Obama? So Handsome, And Probably Delicious

If Sen. Barack Obama runs for president, media coverage will turn from gush to scrutiny. But he may sell a lot of books in the process.
If Sen. Barack Obama runs for president, media coverage will turn from gush to scrutiny. But he may sell a lot of books in the process. (By Alan Dep -- Associated Press)
By Howard Kurtz
Washington Post Staff Writer
Monday, October 30, 2006

"Why Barack Obama Could Be Our Next President," says Time's cover.

"Would you announce on this show?" Oprah Winfrey asked.

"If your party says to you, 'We need you' -- and there's already a drumbeat out there -- will you respond?" NBC's Meredith Vieira asked.

When the media fall in love with a promising politician, they usually shower him with accolades as a way of enticing him into a big-time race. But in the case of Obama, who has been a senator for less than two years, some are dispensing with the niceties.

From the left: "You embody the politics of hope. But such moments don't last forever. I hope you run," writes Chicago Tribune columnist Clarence Page.

From the right: "Barack Obama should run for president. . . . Obama is a new kind of politician," writes New York Times columnist David Brooks.

Unreal. The Illinois Democrat waded into this by hawking his new book, and when Obama answered Tim Russert's "Meet the Press" question eight days ago by saying he is thinking about running in 2008 -- rather than the usual phony dodge -- the floodgates opened. It was front-page news in The Washington Post, and the New York Times weighed in with a piece examining the impact on Hillary Rodham Clinton. Slate Editor Jacob Weisberg says Obama would be the instant front-runner.

The subtext is a journalistic hunger for a young, attractive black candidate who somehow seems to transcend race. Not since the media establishment tried to draft Colin Powell for president in 1995 have reporters, columnists and talk show hosts so openly swooned over a potential White House occupant.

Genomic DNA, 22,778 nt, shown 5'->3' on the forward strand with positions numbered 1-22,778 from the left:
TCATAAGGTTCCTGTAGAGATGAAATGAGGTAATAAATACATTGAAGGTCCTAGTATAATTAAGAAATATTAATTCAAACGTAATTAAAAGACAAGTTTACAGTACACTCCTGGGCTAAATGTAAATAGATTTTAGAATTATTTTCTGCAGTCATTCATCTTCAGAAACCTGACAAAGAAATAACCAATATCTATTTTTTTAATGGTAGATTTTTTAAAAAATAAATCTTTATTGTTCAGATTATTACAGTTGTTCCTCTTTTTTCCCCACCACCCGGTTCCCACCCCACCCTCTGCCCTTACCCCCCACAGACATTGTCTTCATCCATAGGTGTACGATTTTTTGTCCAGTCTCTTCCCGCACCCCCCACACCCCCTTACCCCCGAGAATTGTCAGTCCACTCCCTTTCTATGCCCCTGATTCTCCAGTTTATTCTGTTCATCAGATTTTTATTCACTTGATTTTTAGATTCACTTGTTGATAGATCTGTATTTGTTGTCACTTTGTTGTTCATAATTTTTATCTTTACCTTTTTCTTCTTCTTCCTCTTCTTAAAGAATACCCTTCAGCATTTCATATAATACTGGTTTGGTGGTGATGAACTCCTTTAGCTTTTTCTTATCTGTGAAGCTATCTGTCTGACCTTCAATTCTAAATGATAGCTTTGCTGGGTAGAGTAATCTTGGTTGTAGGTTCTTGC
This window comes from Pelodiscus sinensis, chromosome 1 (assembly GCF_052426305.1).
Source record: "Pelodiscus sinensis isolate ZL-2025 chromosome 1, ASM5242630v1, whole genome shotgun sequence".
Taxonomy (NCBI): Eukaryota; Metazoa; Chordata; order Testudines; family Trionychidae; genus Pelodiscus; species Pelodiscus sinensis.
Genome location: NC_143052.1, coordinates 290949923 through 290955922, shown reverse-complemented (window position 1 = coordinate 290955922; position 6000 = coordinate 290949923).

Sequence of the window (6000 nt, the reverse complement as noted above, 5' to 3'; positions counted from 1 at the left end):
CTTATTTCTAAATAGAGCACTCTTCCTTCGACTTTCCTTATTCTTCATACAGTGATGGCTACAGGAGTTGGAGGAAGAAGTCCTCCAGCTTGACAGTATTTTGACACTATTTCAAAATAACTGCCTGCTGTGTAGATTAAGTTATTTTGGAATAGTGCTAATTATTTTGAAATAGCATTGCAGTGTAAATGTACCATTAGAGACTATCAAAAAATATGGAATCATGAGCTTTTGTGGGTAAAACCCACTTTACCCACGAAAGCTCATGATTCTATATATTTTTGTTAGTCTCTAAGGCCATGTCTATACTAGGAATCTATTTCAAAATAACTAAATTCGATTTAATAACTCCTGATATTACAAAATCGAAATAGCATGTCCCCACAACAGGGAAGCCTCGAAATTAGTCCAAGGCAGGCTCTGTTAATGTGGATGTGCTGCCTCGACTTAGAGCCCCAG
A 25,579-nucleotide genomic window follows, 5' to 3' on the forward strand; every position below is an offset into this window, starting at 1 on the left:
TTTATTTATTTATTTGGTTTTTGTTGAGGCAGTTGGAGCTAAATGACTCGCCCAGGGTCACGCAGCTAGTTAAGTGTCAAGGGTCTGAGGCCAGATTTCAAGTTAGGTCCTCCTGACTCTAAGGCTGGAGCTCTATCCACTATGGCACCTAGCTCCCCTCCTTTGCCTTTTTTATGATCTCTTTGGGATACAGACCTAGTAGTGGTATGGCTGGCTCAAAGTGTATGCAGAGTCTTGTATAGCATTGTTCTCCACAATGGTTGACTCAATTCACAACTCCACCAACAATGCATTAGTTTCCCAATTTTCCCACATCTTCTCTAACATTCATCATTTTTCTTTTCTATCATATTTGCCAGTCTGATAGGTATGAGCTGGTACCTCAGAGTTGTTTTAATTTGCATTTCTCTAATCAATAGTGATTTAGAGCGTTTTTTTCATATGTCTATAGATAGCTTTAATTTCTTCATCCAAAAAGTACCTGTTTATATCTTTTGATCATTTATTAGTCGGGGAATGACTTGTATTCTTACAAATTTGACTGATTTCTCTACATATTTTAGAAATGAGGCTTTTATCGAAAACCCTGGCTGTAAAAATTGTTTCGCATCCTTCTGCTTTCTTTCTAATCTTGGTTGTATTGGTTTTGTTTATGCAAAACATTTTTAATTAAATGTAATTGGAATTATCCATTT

Of course, Powell engaged in a great tease about his political intentions and never did make a run, but sold 2 million copies of his autobiography in the process. Could Obama be playing a similar game?

"It seems that the whole media establishment has just been snookered by the PR blitz designed just to sell the book," Lynn Sweet, Washington bureau chief of the Chicago Sun-Times, said in a CNN interview.

Obama's appeal isn't hard to fathom. With a father from Kenya and a mother from Kansas, a stint as president of the Harvard Law Review and a style that is both charismatic and conciliatory, he seems to offer an antidote to today's polarizing politics. But with a war raging in Iraq and terror threats around the globe, are the media really pushing someone who two years ago was a state senator in Springfield, Ill.?

To which some of the pundits are replying: Experience? Who needs experience? That just makes you more vulnerable to negative ads. More Senate seasoning, they say, will make Obama seem like just another droning Washington pol.

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